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I easily installed Windows 10 on a different FreeDOS device before. Booting up the device after plugging in my USB flash drive I right away got to Boot Menu with F12 key. However, in the current case I could not. I recently bought NH.Q7MEY.001 version Acer Nitro 5 laptop with FreeDOS option and want to install Windows 10 on it. Even though I enabled "F12 Boot Menu" pressing F12 key repeatedly to "Boot Menu" does not work. In "Boot Menu" I see only "UEFI_SHELL" option in boot priority section instead of together with my flash drive. Here are pictures of my BIOS screen:

Information \ Main \ Advanced \ Security \ Boot

How do I have to set, if I have to, my BIOS settings to be able to install Windows 10 from my USB flash drive if that is the reason to my issue here? Apart from the main issue I would also appreciate if anyone can recommend me some of the important BIOS features to enable/disable in order to make the most out of my device in terms of speed?

Thanks in advance!

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    Is your bootable flash created "for MBR devices" or "for UEFI devices" (MBR of GPT)?
    – simon
    Oct 15, 2020 at 10:27
  • Bios is obviously setup for UEFI boot. That means the USB stick has to be properly configured for that as well. If it is a MBR only stick it isn't bootable in UEFI mode and you will get teh UEFI shell prompt in stead.
    – Tonny
    Oct 15, 2020 at 10:41
  • I do not recall that exactly. Is there a way to determine this without reformatting the frash drive? @simon From both of your answers reformatting my flash drive properly will solve the issue, I think. I will inform as soon as possible. Oct 15, 2020 at 10:58
  • That solved the issue, but this time there is no drive to select to install Windows 10 on during installation procedure at the beginning. @simon Oct 15, 2020 at 11:39

1 Answer 1

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Generally speaking, your bootable media "type" should match your firmware, and booting from it should be enabled and available.

For legacy BIOS, you should create MBR-partitioned flash drive. Most UEFI systems, however, are capable of booting from both MBR- and GPT- bootable drives. However, some laptops have some kind of 'stripped down' firmware. Also, Secure boot (if enabled) may restrict booting from removable media, if something goes wrong.

Personally, I've experienced multiple issues when creating bootable media with Microsoft's Media Creation Tool. Instead, I prefer to download ISO only with Media Creation Tool, and then I use Rufus to write it to USB flash - this way you have a bit more options to set:

RUFUS

As for Secure boot, disabling it (at least, during installation process) may solve your issues, at least give it a try to it (consult your UEFI manual how to do it). You may also need to tune additional setting in UEFI.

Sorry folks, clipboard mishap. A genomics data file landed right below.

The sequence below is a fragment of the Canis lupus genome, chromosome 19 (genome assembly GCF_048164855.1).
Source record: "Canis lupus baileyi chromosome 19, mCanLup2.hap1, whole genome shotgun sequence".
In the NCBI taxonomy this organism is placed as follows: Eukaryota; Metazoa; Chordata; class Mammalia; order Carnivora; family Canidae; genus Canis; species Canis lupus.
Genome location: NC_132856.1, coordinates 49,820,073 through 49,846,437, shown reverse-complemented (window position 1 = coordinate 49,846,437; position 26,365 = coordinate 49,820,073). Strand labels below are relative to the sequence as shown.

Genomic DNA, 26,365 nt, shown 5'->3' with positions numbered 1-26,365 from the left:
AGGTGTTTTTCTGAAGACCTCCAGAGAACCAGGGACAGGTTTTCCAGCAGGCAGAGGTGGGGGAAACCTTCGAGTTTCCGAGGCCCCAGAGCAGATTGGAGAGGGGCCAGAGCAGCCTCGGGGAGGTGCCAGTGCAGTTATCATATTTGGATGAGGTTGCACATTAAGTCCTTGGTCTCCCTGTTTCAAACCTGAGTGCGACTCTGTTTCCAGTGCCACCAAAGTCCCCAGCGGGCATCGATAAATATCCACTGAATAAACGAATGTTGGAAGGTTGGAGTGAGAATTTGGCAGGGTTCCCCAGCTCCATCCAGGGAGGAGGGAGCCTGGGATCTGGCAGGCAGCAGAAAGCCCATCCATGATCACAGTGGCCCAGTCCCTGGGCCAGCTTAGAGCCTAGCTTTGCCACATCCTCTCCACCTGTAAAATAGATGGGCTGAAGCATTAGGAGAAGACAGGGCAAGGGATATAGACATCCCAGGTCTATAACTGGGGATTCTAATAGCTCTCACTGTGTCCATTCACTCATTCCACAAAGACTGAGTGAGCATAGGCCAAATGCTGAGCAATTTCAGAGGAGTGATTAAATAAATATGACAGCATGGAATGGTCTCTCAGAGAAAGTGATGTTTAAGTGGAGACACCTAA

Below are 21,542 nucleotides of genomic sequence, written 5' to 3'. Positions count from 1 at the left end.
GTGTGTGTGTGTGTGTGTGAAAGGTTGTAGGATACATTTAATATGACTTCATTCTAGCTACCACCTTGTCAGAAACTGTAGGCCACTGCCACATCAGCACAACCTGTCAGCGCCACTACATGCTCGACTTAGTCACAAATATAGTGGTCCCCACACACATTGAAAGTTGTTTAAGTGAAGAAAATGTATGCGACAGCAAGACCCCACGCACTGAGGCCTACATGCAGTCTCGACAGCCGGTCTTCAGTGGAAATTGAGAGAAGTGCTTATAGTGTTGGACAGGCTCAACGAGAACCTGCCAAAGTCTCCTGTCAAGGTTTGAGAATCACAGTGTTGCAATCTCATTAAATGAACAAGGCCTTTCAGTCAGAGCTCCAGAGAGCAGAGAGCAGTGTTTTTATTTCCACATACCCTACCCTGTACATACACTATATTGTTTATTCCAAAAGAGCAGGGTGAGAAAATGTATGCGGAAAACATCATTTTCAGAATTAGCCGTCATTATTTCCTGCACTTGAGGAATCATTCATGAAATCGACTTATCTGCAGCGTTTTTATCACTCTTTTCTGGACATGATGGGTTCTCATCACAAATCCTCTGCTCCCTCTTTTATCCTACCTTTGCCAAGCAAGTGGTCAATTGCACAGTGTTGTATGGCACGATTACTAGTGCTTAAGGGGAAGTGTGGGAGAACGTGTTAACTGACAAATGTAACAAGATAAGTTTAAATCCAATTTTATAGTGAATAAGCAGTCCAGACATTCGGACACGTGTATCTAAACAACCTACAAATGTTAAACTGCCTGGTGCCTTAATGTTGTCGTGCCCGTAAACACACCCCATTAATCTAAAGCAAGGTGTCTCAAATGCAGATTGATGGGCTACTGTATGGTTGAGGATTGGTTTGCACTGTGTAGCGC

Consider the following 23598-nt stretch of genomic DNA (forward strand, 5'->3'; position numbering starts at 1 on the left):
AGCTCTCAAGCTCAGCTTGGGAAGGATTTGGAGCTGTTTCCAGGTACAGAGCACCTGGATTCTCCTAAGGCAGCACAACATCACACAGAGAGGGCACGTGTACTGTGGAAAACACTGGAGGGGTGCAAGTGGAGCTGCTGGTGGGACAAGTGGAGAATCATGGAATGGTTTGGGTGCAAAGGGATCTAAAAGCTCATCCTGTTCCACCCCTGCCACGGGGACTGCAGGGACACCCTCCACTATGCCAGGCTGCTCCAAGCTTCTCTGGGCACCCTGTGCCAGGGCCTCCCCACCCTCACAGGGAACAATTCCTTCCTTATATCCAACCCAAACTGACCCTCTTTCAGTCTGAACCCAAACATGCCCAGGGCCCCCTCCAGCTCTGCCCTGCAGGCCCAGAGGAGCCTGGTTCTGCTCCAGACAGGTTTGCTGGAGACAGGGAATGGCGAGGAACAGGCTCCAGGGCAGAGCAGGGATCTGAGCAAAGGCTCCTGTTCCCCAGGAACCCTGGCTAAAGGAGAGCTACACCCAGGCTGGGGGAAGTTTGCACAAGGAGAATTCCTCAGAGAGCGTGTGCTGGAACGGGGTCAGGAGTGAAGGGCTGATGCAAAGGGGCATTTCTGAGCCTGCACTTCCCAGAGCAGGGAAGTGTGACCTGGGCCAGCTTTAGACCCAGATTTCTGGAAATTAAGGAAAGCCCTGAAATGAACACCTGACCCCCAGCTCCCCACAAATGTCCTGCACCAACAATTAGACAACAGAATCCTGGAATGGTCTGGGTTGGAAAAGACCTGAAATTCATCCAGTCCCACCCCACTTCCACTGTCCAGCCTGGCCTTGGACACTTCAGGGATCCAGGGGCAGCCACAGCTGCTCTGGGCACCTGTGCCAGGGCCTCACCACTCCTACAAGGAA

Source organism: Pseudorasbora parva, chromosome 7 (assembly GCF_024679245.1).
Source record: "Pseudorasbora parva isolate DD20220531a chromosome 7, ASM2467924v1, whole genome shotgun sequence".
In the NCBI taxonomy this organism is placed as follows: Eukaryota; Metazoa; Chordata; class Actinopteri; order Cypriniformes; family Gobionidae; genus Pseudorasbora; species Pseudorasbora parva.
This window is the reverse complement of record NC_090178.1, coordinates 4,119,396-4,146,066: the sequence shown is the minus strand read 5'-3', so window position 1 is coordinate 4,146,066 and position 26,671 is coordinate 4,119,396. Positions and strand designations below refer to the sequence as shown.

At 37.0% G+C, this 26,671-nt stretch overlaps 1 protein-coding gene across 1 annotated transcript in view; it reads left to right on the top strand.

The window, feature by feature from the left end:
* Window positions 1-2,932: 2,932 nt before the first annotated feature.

That solved the issue, but this time there is no drive to select to install Windows 10 on during installation procedure at the beginning

It could be caused either by USB Media/firmware type mismatch, or you may have to set the bootable media directly in the firmware. Also try common keys (DEL, F12, F8, F2, F11 are the most common) for separate boot menu.

It is also possible that USB devices may not be accessible by firmware (check Legacy USB Support setting). Sometimes BIOS/UEFI cannot access a drive in USB hub, so try inserting the USB flash directly to the rear motherboard's ports (on a laptop, try all available ports).

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  • I recreated the media with the same settings you shared in the picture above except for FAT32 file system. I instead used NTFS file system. Noting GPT-MBR difference my machine is finally able to see my USB flash drive. However, during Windows 10 installation in drive selection step I see no drive even though I have a 512 GB SSD mounted on the machine. I can see the SSD in BIOS settings. I also checked out through Command Prompt tool provided by Windows 10 Installation tool with "list disk" command in diskpart utility. However, there is only one disk, which is my USB flash drive. Oct 15, 2020 at 16:46
  • @BurakKaraosmanoğlu, strictly speaking, this very problem is solved. That one that you described is a new problem (maybe even worth a new question?). As for it, maybe an additional driver is necessary (though unlikely). I would also suggest trying boot to another OS (like live Ubuntu) and check whether you can access the SSD. Also make sure you did not accidentally disable the drive in UEFI (or have some weird setting turned on).
    – simon
    Oct 15, 2020 at 16:54
  • Thank you very much! I will keep in mind your suggestions. Also I agree with you. I will post my new problem under a new title. Oct 16, 2020 at 7:50
  • @BurakKaraosmanoğlu, don't forget to vote the answer up and mark as answered if it helped you :) I will try to help you with your new question as well there.
    – simon
    Oct 16, 2020 at 13:09

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